Activating therapy modalities in older individuals with chronic non-specific low back pain: a systematic review.

lthough there are many special exercise-based therapy approaches for the working population suffering chronic low back pain, similar programmes for older individuals are rare. The objective of this study was to summarise all evaluated physical therapy approaches, and assess the effects on older people with chronic low back pain. Study selection, data extraction, and assessment of methodological quality and clinical relevance were performed independently by two reviewers. As there were only a few controlled trials and wide heterogeneity in observation periods and outcome measures, pooling of data was not feasible. Therefore, the results are presented descriptively. In total, nine studies were included; six related to mixed physiotherapy modalities, one related to strength training, and two related to endurance training. Low-quality evidence suggests that physical therapy modalities are associated with a small-to-moderate reduction in pain and a small improvement in function.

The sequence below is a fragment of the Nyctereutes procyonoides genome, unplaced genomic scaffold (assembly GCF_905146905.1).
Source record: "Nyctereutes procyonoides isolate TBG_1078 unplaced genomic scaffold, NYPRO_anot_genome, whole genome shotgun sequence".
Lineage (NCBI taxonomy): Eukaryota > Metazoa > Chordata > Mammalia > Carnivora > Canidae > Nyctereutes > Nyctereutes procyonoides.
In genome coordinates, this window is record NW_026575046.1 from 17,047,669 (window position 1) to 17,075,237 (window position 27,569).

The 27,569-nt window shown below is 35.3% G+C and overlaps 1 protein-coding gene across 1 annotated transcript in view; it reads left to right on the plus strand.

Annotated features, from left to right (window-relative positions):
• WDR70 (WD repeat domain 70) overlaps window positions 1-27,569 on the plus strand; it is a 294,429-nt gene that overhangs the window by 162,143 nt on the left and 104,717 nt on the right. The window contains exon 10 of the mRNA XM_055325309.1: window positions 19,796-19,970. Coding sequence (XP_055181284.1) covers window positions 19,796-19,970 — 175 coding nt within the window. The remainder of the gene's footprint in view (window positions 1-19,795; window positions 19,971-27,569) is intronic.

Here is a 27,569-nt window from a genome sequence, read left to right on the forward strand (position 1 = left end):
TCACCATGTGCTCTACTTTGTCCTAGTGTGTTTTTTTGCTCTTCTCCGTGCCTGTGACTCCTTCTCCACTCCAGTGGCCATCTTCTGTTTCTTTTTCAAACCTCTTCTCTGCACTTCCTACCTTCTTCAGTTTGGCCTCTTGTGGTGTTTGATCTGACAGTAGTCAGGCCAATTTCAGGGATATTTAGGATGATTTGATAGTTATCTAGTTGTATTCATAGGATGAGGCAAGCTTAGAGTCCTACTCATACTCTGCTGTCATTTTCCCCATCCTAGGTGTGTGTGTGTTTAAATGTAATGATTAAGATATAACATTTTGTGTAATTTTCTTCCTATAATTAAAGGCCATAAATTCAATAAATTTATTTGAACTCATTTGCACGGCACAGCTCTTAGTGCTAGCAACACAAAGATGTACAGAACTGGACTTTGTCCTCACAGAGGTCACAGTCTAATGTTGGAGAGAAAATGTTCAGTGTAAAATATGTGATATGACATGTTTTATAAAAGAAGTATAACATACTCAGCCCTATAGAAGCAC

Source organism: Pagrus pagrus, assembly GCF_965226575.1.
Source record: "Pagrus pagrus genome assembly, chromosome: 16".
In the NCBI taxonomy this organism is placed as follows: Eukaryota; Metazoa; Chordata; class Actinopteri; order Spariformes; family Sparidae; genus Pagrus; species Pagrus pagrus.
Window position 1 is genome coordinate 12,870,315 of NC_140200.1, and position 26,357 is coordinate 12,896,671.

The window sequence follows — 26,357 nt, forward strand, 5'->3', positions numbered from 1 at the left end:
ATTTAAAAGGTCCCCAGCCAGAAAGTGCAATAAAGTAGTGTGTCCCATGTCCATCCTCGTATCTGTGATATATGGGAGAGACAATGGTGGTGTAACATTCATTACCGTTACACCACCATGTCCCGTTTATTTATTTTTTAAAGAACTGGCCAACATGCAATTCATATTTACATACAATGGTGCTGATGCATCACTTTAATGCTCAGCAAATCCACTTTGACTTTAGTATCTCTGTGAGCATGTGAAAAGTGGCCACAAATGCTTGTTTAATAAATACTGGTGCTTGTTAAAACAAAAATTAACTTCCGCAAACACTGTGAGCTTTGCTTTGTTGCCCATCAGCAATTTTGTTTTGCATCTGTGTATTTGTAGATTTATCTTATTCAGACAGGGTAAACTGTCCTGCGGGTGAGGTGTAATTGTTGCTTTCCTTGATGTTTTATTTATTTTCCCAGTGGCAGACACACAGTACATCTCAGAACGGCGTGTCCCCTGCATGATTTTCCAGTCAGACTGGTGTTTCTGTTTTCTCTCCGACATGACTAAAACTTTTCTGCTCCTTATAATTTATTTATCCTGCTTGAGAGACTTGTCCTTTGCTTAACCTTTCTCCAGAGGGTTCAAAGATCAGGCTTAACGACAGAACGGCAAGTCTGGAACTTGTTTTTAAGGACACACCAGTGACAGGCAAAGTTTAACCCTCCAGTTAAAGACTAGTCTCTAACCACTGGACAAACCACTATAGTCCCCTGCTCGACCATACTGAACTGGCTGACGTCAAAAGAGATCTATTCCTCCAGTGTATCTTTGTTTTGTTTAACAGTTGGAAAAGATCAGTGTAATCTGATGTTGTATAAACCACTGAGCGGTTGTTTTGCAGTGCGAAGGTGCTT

Few studies have been performed in this highly relevant and growing age group. It is not possible to recommend one particular modality or programme; as such, prescriptions should reflect patients’ preferences and local conditions. Further research of higher methodological quality is needed urgently.

Neck Pain

Out of all 291 conditions studied in the Global Burden of Disease 2010 Study, neck pain ranked 4th highest in terms of disability and 21st in terms of overall burden.

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